White Rodgers Thermostat Blinking Snowflake: Fix a Flashing Cool Sign!

White Rodgers is a popular thermostat brand for both residential and commercial heating, air conditioning, and appliance control. If you are here, then your White Rodgers thermostat has a blinking snowflake and your air conditioning unit isn’t working. Let’s fix it!

A White Rodgers thermostat normally has a solid snowflake when cooling, but a blinking or flashing snowflake typically means that the unit is in ‘delay mode’ which is used to prevent short cycling and usually lasts 5 minutes. A flashing snowflake can also be caused by battery or power issues as well as improper cleaning or maintenance.

Let’s take a look at the most common reasons for a blinking snowflake on your White Rodgers thermostat as well as the simplest and quickest fixes!

What does a blinking snowflake on a Whiter Rodgers thermostat mean?

When an air conditioner is functioning normally, there usually isn’t much going on with the display on the thermostat. When the cold air is on, the thermostat will typically display the set temperature along with the current mode. For cold settings, thermostats will typically display a snowflake.

If your air conditioner has a problem, your White Rodgers thermostat will have a blinking or flashing snowflake to alert you. A blinking or flashing snowflake means that your air conditioner is set to cooling mode but isn’t able to turn on or operate normally.

Whenever you see an alert or error on your thermostat, you need to address the problem as quickly as possible to both avoid potential permanent damage to the system as well as to minimize the downtime without air conditioning!

Let’s take a look at some of the most common reasons for a flashing snowflake on a White Rodgers thermostat and how to fix them!

Fixing a White Rodgers thermostat blinking snowflake

How to fix a White Rodgers thermostat with a blinking snowflake

Unless there is a major mechanical issue, which is possible, most thermostat issues can be resolved fairly easily.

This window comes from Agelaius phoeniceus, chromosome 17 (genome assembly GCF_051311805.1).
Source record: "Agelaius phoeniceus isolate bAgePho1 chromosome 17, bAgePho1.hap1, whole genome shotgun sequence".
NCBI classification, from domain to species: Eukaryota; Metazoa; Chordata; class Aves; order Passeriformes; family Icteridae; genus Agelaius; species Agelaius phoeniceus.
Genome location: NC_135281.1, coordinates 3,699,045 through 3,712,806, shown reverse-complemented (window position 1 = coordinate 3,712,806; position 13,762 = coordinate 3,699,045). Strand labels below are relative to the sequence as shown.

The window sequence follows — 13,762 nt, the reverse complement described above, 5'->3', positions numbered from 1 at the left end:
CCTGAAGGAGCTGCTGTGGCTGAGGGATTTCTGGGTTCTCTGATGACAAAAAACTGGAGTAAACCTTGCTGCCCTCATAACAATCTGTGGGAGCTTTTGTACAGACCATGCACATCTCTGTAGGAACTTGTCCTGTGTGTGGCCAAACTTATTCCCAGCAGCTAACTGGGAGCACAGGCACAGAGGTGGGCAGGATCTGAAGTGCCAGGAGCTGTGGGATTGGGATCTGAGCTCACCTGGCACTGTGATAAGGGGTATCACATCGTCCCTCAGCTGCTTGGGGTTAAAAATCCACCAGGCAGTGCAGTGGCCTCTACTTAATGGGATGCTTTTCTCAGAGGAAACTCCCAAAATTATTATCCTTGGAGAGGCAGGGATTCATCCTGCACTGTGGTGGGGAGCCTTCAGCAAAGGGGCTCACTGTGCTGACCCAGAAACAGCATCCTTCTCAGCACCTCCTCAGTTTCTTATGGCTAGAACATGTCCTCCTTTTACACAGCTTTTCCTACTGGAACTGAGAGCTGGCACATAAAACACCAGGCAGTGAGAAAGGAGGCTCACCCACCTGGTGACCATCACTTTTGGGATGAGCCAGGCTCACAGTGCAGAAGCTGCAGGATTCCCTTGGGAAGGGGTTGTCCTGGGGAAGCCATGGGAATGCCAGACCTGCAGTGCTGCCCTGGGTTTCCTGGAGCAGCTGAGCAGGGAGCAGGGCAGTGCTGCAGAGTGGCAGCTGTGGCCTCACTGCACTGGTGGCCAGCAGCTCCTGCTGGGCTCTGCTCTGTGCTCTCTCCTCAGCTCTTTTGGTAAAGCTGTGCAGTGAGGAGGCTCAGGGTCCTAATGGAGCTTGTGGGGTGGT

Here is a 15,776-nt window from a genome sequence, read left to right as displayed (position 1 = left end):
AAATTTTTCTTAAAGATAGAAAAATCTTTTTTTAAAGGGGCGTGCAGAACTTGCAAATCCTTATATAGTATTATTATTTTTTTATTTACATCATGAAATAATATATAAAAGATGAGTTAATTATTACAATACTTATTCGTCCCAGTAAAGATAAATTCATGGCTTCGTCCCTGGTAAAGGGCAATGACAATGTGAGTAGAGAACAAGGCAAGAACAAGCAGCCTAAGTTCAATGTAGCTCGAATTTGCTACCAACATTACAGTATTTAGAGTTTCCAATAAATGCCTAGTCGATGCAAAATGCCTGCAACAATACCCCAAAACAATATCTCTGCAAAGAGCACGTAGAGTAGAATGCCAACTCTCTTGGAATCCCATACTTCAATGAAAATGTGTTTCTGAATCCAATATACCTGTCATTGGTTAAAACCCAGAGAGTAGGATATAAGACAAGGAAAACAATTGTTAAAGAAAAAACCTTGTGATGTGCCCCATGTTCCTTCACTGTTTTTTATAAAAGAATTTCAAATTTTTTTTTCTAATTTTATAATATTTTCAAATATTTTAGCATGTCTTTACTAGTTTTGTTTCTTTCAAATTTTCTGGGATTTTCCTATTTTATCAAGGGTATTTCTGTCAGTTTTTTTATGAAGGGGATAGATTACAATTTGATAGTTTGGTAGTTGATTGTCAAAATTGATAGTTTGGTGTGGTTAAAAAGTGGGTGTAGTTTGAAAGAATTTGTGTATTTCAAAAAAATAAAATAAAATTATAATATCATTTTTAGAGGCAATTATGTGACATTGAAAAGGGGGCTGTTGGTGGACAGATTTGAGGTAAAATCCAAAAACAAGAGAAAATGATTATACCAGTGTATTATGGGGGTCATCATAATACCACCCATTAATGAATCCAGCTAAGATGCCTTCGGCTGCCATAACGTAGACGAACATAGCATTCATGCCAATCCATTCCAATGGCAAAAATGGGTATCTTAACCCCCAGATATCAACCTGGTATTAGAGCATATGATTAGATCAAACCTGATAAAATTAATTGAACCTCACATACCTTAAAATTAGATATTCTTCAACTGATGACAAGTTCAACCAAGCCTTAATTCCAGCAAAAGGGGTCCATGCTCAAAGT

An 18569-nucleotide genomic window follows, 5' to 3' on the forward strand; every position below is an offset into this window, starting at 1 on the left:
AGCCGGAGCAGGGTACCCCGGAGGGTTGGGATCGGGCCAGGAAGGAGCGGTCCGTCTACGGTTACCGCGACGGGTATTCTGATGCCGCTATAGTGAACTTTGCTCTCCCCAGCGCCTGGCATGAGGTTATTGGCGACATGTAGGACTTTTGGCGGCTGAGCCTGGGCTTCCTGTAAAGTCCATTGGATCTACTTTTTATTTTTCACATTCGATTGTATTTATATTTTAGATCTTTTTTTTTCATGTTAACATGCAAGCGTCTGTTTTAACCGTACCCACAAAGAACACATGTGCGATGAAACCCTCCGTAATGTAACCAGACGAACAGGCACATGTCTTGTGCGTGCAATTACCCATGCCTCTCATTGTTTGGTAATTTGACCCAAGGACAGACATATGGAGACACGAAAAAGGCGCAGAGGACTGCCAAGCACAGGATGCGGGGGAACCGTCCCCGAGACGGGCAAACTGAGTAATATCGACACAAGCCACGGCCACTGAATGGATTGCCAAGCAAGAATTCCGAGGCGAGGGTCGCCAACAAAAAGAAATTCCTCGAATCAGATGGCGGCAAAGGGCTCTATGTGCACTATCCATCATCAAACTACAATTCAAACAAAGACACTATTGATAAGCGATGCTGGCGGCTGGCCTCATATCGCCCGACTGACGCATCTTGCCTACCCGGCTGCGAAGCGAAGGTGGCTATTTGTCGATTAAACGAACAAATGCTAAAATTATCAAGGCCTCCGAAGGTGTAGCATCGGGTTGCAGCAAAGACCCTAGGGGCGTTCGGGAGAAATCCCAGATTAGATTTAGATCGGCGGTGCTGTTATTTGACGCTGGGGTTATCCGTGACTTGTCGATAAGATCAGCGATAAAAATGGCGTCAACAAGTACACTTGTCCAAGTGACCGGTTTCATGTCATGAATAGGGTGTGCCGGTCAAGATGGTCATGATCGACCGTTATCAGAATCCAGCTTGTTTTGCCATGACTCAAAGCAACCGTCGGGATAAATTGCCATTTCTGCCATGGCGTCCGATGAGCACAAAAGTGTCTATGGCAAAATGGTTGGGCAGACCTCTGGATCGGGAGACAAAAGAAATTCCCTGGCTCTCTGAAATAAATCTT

In this section, I will explain the most common reasons for a blinking snowflake on your thermostat and I’ll start with the most likely and easiest to fix causes first and then work my way down into the less likely and/or more complicated and time-consuming fixes as we go.

This way, you will have the best chance of getting your system up and running as fast as possible!

Note: Before you go too far, be sure that you have properly set up your White Rodgers thermostat! Check that the mode is set to ‘cooling’ and that you have properly set a temperature below the current temperature in the room! Perform a quick test by lowering the temperature to the minimum and see if the unit clicks on!

Here are the most common reasons for a White Rodgers thermostat with a blinking snowflake:

  • Thermostat is in delay mode
  • Thermostat needs to be reset
  • Thermostat has a battery or power issue
  • Air conditioning unit needs to be reset
  • Air conditioner has a power issue
  • Air conditioner has a blocked drain
  • Air conditioner has a clogged air filter
  • There is a more serious mechanical or maintenance issue with the air conditioner

Thermostat is in delay mode

Although every thermostat is a little different, most of them operate with the same basic functions.

One of the most common reasons for a blinking snowflake on your thermostat is that the thermostat has activated a ‘delay mode’ as it switches between heating, cooling, or fan modes. In certain situations, an air conditioner might switch frequently between modes, often called short cycling. Short cycling is bad for the air conditioning unit as it puts a lot of stress on the system.

To avoid short cycling, the thermostat has a built-in delay, usually about 5 minutes. During this 5 minute period, you might see a blinking or flashing snowflake while the unit waits to actually turn the air conditioner on. If a delay mode is the cause of a blinking snowflake, it should ‘fix itself’ after the 5 minutes has passed.